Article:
Special to The Gardner News
The Gardner City Council heard presentations from four outside agencies regarding their 2019-2020 budget requests at the April 2 meeting. The agencies are Gardner Edgerton Chamber of Commerce, Southwest Johnson County Economic Development Corporation (SWJCEDC), Gardner Township/cemetery and Gardner Historical Museum.
Laura Gourley, finance director, gave a brief background on previous years contributions.
Jason Camis, Gardner Edgerton Chamber president, reviewed the chamber’s growth over the past year and was optimistic about more opportunities coming in the future.
Camis spoke of creating a CVB – a Convention and Visitors Bureau.
“My recommendation tonight […] is that we move down the line of a formalized, some sort of convention and visitors bureau. What I’m recommending in terms of funding is that we take half of what comes in as transient guest tax in the future and put that money aside for tourism marketing and a convention and visitors bureau,” said Camis.
He said it was an opportunity to build it from the ground up, rather than waiting until Gardner has four or five hotels and playing catch up.
Greg Martinette, SWJCEDC president, gave the next presentation and reviewed the 2017 accomplishments of his agency.
He showed a 3D virtual marketing tool that had been used to show properties to Amazon when they were considering the area for their HQ project. That tool now can be used with other prospects.
“There is no other economic development corporation in the Kansas City region that currently has this technology or these tools,” said Martinette.
Martinette spent some time going over initiatives for 2018-2020 and concluded by detailing scope of work for Gardner.
SWJCEDC was requesting $70,000.
Donna Pearce , treasurer, came to the podium next to speak for Gardner Township – Cemetery.
She gave a brief history of the relationship between the city and the township. She said that historically the city had paid half the cost of the cemetery, until 2011 when they cut funding to 7 percent.
The city resumed the 50-50 balance in 2017 when they approved $27,000 to the township (for 2018). Public works also did some improvements around the cemetery in 2017, and the township had some more items they could use assistance with.
Pearce said the township’s budget was $60,460 for 2019 and $65,460 in 2020.
“We are asking the city to again help us with one half of the budget, so that we may keep the citizens of Gardners lots the same price as the township,” said Pearce.
Shirley Brown Van-Arsdale and Laura McCarthy, came forward to request funds for Gardner Historical Museum.
Van-Arsdale told council that the museum had started in 2002 with funds from the transient tax.
“We need your help to survive, and we want to thank the mayors and city councils and all the staff that’s helped us since 2002,” she said.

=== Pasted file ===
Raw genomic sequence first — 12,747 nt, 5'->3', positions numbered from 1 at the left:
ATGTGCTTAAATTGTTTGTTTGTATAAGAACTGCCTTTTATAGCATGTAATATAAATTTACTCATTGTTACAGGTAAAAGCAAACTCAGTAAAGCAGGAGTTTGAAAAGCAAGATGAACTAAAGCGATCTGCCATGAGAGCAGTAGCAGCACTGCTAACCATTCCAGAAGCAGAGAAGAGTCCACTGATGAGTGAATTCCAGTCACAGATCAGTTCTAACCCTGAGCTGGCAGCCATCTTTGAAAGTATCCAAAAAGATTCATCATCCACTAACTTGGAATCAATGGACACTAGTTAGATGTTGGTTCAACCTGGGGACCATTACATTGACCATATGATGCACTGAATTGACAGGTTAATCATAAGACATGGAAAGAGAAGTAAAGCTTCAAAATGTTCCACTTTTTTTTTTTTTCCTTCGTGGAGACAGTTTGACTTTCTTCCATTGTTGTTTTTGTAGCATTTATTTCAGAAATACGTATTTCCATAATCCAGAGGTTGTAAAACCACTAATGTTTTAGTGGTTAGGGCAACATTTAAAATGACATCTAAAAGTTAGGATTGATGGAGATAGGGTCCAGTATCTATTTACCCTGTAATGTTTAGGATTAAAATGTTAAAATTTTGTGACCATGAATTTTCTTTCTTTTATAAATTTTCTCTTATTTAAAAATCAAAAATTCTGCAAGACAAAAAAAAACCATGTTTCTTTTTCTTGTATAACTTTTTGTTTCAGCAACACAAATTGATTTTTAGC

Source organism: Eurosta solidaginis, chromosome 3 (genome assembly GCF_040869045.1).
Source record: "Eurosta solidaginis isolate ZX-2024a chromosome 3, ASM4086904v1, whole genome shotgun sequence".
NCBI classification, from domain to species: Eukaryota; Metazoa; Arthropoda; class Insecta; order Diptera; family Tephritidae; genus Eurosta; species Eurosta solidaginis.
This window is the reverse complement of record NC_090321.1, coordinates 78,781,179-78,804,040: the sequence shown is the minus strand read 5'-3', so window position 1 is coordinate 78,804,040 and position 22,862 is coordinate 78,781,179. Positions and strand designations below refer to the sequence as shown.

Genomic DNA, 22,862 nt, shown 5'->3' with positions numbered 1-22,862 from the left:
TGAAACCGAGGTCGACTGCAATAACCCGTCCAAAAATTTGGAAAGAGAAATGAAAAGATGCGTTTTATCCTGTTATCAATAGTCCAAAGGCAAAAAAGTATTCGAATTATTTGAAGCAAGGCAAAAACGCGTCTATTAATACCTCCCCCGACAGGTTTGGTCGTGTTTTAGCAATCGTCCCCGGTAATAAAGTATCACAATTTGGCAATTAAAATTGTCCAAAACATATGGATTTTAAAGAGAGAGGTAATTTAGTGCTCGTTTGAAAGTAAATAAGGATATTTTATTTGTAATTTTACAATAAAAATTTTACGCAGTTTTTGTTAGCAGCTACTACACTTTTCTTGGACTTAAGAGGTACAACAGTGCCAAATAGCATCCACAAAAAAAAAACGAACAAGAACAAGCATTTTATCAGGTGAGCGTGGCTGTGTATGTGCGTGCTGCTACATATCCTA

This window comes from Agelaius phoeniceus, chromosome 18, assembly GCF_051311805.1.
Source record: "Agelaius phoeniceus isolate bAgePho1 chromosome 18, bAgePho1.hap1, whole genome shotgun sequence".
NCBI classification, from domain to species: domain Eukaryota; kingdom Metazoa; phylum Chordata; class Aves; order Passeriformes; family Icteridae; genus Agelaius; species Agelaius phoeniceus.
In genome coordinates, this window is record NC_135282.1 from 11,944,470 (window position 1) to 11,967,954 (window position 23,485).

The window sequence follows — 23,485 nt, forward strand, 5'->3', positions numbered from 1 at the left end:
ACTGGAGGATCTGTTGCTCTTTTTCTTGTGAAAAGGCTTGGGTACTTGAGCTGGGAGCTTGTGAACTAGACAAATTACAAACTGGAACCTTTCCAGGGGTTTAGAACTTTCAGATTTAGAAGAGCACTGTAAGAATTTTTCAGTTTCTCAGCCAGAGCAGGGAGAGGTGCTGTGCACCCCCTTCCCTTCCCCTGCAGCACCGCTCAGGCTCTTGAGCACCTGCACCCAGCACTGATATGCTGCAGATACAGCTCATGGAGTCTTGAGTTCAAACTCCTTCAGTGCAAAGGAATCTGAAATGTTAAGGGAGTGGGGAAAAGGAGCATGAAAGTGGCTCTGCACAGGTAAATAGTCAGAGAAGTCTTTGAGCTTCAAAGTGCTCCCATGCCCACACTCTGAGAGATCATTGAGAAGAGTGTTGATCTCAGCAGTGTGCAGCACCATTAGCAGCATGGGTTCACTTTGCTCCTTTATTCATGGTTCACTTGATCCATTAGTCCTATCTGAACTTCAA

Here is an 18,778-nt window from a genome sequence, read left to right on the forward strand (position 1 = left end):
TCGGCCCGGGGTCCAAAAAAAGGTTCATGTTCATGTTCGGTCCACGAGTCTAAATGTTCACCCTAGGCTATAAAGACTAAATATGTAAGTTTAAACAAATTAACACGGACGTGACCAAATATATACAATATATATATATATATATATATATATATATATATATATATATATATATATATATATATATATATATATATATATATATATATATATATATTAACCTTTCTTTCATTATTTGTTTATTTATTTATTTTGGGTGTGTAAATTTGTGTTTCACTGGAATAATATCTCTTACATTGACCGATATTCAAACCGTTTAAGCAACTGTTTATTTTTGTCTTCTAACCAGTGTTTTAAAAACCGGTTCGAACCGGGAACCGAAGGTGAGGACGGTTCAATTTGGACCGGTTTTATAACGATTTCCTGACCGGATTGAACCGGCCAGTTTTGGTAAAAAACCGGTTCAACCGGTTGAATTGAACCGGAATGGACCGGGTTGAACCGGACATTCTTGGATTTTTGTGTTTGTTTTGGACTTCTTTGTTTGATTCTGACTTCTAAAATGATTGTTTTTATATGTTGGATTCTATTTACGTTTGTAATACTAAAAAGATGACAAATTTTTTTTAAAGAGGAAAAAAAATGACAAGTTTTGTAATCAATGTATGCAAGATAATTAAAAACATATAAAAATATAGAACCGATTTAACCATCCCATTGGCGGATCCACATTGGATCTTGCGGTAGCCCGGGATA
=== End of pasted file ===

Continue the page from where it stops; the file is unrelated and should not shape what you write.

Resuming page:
McCarthy told council about the Bray House, the second building on the museum lot. It serves as administrative, research and archive offices for the museum. The residence was built in 1952 and needs some improvements.
The museum requested $10,000.
Council discussion followed the presentations.
Mark Baldwin, council member, suggested SWJCEDC funds come from the transient tax fund instead of the general fund.
Council came to consensus on that and contributing $70,000 to SWJCEDC, $135,000 for GE Chamber/Convention Visitors Bureau, $20,000 to Gardner Historical Museum and $30,000 (or half the budget) to Gardner Township.
Council considered authorizing the city administrator to initiate the easement condemnation process for a 15-ft permanent electric easement and a 20-ft temporary construction easement for the Circuit 41 Back Feed Project.
Gonzalo Garcia, utilities director, gave the staff presentation.
Council approved funding the project on May 1, 2017.
Staff’s initial meeting with property owners Randy Willbanks and Sue Engbroten to discuss granting the easement was met with rejection, according to city staff.
Staff met with the property owners again on Aug. 4 and Sept. 22 and was unable to obtain any commitment.
On Jan. 4, 2018 the Utility Advisory Commission was updated on the delayed project and discussed condemnation.
The topic was discussed at the following council meeting, and the council suggested that the mayor visit the property owners.
On Jan. 21, 2018, Steve Shute,mayor, and Cheryl Harrison-Lee, city administrator, met with Willbanks and Engbroten to discuss the easement issue. The owners said they would grant the easement after their parcel was rezoned by the city.
“Close to three months now, and they have not made any petition to do a rezoning,” said Garcia.Two months have elapsed since this meeting, and staff have not received any rezoning petition.
The city considers this a major infrastructure project and urgent. The staff’s opinion is that due to the development of Tuscan Farms and future growth north of 188th Street prior the end of 2018, it is imperative to implement the back feed to the Shean’s Crossing area to provide adequate and reliable electric supply.
Staff recommends council move forward with condemnation. Motion was made by Lee Moore, council president, seconded by Mark Baldwin, council member, and was approved by ‘aye’ vote with none opposed.